Three easy ways to organize digital and paper documents

Better methods for scanning, indexing, and storing your stuff!

Filing is no easier in the digital age. Now we have electronic receipts stashed in email messages or on cloud services or on our phones, in addition to the paper documents stuffed in file cabinets and perhaps left in little piles here and there around our homes.

Digitizing most documents helps, but you can better manage even the things that remain stubbornly on paper--birth certificates, deeds, and the like--with the help of digital filing utilities (and of course, digital backups of important documents never hurt). Here are three proven methods for indexing and storing your documents, whether you want to digitize them or to keep them in paper form, so that they're easier to store now--and to find later.

Google Drive

For digital data, Google Drive offers an advantage over other cloud storage services: It indexes your files the same way Google does the Web, to make everything you save there searchable. Google Drive also lets you access and search your documents on the go via iOS (shown below) or Android apps.

As with Dropbox and similar cloud-based storage services, you can share files and folders with other people on Google Drive. Files are marked private by default and are shared only when you decide to share them. You can access your files online on your PC through a browser, in the downloadable desktop app, and via your iOS or Android device.

If you're considering Google Drive or any other cloud-based storage service, be sure to check the capacity, time limits, and other rules before you commit essential data to it. With Google Drive, you get up to 15GB of storage free. If you need more you can pay for additional space: The fee is $5 a month for up to 100GB, $10 a month for 200GB, and so on.

NeatConnect

Scanners abound, but if your goal is not just to digitize but also to organize your paper clutter, your best option is to select one that's integrated with a digital filing system. NeatConnect combines the NeatDesk document scanner with NeatCloud, a cloud-based service that stores and indexes your documents and makes the data they contain available securely from your PC or mobile device.

NeatConnect won us over with its simplicity and elegance, but it does not come cheap. For $500, you get the scanner and three free months of the NeatCloud service, which will then cost you $5 to $25 a month, depending on which plan you choose. If mobility is a must-have, you'll need the $10-per-month Home and Office subscription.

Setting up the NeatDesk scanner takes all of 5 minutes, though creating a Neat account on the unit's tiny touchscreen is slightly cumbersome. We mistapped a letter in the email address and didn't notice the typo until we had completed a few initial scans to NeatCloud. It's one drawback to the NeatConnect system's PC-free operation, so be diligent about what you're entering during setup.

Using the scanner is easy and quick. You can feed up to 15 documents, receipts, or business cards into the unit at once. Each document takes less than 3 seconds to scan and about another 5 to 10 seconds to send to your desired destination--whether it's NeatCloud, another cloud-based storage account, or an FTP address. If you scan to NeatCloud, you can access the data by logging in at https://cloud.neat.com, where you'll see your documents. NeatCloud also runs optical character recognition on your files and automatically sorts them by document type and--in the case of receipts--merchant. You can then go back and add more detail if you choose.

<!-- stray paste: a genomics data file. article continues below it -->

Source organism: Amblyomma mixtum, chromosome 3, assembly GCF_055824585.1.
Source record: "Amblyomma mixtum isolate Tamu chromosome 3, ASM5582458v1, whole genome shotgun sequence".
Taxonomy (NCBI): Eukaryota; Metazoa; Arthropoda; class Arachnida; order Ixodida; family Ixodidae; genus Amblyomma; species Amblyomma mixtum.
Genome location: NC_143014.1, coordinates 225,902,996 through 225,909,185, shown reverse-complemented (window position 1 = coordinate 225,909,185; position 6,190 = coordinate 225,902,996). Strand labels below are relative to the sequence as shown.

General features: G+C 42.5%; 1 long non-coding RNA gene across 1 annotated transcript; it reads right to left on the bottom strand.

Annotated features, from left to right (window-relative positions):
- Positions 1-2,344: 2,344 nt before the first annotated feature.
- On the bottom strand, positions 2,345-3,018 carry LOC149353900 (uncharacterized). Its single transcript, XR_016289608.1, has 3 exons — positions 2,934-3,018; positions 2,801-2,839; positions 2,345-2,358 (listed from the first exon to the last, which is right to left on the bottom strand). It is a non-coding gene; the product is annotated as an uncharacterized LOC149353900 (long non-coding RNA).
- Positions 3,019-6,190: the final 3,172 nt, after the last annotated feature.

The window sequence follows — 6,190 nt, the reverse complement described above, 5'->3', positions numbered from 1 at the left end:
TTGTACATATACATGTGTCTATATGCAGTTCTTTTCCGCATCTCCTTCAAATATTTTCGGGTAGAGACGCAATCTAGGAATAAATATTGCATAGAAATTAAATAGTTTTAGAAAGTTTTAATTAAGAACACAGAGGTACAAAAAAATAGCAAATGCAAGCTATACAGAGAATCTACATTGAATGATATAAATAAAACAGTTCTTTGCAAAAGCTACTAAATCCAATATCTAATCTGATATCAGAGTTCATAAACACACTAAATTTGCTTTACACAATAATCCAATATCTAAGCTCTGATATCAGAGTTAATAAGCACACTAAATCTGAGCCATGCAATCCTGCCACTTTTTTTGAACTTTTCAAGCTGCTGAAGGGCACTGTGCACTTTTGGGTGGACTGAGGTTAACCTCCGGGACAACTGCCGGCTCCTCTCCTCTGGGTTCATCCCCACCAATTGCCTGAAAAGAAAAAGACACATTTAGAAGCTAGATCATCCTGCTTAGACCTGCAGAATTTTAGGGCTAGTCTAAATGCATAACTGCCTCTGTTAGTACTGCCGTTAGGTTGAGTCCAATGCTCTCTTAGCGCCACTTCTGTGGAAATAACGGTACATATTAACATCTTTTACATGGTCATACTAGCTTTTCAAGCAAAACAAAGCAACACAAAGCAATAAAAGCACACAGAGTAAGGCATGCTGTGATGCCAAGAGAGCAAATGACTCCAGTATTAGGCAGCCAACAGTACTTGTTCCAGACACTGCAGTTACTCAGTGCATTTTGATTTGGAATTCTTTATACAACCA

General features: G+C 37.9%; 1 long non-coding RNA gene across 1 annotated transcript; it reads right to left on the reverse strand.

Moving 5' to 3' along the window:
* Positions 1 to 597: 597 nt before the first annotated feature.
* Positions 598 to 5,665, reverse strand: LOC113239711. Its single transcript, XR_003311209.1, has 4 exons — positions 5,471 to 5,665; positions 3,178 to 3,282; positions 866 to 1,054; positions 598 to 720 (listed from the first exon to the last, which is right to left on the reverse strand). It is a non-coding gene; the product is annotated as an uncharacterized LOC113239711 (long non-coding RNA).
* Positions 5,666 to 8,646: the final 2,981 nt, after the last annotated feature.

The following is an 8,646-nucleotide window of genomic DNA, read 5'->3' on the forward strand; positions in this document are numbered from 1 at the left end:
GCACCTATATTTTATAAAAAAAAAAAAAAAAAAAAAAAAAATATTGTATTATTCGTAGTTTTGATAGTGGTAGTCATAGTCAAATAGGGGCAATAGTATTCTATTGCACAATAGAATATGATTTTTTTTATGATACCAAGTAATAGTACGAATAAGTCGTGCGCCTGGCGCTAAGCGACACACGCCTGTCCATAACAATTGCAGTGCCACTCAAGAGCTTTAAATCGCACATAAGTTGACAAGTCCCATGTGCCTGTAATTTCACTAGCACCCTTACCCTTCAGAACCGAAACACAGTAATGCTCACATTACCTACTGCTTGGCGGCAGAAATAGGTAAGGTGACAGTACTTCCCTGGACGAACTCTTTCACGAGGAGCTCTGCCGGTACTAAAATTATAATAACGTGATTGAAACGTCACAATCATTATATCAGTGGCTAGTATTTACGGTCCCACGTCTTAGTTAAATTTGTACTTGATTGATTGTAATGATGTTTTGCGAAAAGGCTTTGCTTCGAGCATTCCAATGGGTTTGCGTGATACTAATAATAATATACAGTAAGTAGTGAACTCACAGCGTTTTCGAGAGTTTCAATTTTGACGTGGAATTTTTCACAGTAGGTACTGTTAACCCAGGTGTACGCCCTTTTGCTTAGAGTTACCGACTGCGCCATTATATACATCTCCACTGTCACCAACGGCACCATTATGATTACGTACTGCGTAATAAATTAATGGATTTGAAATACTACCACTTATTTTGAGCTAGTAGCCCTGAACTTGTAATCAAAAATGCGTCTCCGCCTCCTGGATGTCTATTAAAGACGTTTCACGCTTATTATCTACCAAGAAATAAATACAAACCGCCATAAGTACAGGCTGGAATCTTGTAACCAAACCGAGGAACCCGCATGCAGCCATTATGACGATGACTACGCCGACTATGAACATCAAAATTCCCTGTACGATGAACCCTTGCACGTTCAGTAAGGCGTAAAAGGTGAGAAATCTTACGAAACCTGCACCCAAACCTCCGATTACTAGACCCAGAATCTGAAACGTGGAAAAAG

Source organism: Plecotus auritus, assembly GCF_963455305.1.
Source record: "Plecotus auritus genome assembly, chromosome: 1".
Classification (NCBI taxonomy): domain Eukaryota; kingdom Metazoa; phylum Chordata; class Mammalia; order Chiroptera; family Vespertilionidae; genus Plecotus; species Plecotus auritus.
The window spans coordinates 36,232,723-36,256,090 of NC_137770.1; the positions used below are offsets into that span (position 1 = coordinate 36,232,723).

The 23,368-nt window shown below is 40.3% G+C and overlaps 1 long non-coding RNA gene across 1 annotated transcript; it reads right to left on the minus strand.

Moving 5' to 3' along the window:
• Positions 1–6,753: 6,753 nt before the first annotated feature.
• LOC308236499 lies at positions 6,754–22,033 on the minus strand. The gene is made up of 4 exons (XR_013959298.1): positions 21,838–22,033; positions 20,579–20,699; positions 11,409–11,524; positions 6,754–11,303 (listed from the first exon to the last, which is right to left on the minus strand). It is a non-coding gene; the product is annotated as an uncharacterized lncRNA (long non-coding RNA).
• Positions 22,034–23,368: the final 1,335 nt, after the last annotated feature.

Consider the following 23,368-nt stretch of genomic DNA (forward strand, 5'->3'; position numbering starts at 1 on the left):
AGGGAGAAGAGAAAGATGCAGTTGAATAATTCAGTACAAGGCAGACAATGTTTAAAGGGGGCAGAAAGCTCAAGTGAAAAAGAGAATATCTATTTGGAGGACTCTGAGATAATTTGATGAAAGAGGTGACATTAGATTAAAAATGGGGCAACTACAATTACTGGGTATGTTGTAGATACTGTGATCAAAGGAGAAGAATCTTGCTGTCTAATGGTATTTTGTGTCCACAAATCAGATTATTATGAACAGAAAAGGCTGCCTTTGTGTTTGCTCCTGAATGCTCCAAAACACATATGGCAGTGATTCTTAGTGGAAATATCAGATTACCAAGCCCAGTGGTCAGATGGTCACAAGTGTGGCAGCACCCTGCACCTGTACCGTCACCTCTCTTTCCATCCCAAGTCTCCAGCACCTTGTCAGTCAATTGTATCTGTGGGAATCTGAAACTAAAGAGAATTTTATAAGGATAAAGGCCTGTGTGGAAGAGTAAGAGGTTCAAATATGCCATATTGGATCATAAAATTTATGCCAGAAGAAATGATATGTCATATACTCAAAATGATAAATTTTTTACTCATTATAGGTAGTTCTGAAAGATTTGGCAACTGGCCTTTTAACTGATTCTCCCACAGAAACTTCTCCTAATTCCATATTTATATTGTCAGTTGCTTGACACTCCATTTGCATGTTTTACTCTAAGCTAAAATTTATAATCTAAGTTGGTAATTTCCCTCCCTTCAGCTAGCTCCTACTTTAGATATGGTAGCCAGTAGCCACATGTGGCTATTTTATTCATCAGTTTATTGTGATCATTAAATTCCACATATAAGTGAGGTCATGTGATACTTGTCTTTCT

Of course, you don't have to use NeatCloud if you'd rather not pay for it after the 90-day free trial. But without it, the NeatConnect scanner holds a bit less appeal.

Paper Tiger

Paper Tiger does not offer digital storage, as Google Drive and NeatConnect do. Instead, it provides an indexing system for your paper files that resides on your PC. Rather than using an alphabetical or other paper-filing system, Paper Tiger lets you log which documents are filed where for easy retrieval.

You start by creating a new database--likely several, for major categories such as your home, your business, and maybe specific family members or assets. Then you go through all of your paper documents and log their locations into the appropriate database. In my household, we indexed the paperwork in two filing cabinets, each with room for 50 hanging file folders.

Reorganizing all your paper files is quite a bit more time-consuming than copying files to Google Drive and locating them later with a quick online search. But the beauty of Paper Tiger is that we can easily find important documents in our physical files by running a database search, which tells us, for example, that a marriage certificate is in the folder labeled "Office 1." Previously it was filed under "M" for "marriage," which worked all right until the "M" folder filled up. Now, we can use the "Office 1" file folder to group like items--for example, the kids' birth certificates--in addition to the marriage document.

This is a smart approach for anyone whose work or hobbies are research-intensive. Businesses can benefit, too, because the system compels you to standardize on a single indexing structure, reducing the possibility of misfiling. Paper Tiger is available as desktop software starting at $80 or as a cloud-based service starting at $50 a year.

The right solution to declutter your home or office comes down to what your exact needs are, but these three services will help you get--and stay--organized whether you want to move paper off your desk or completely out of your life.

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Leslie Ayers

PC World (US online)
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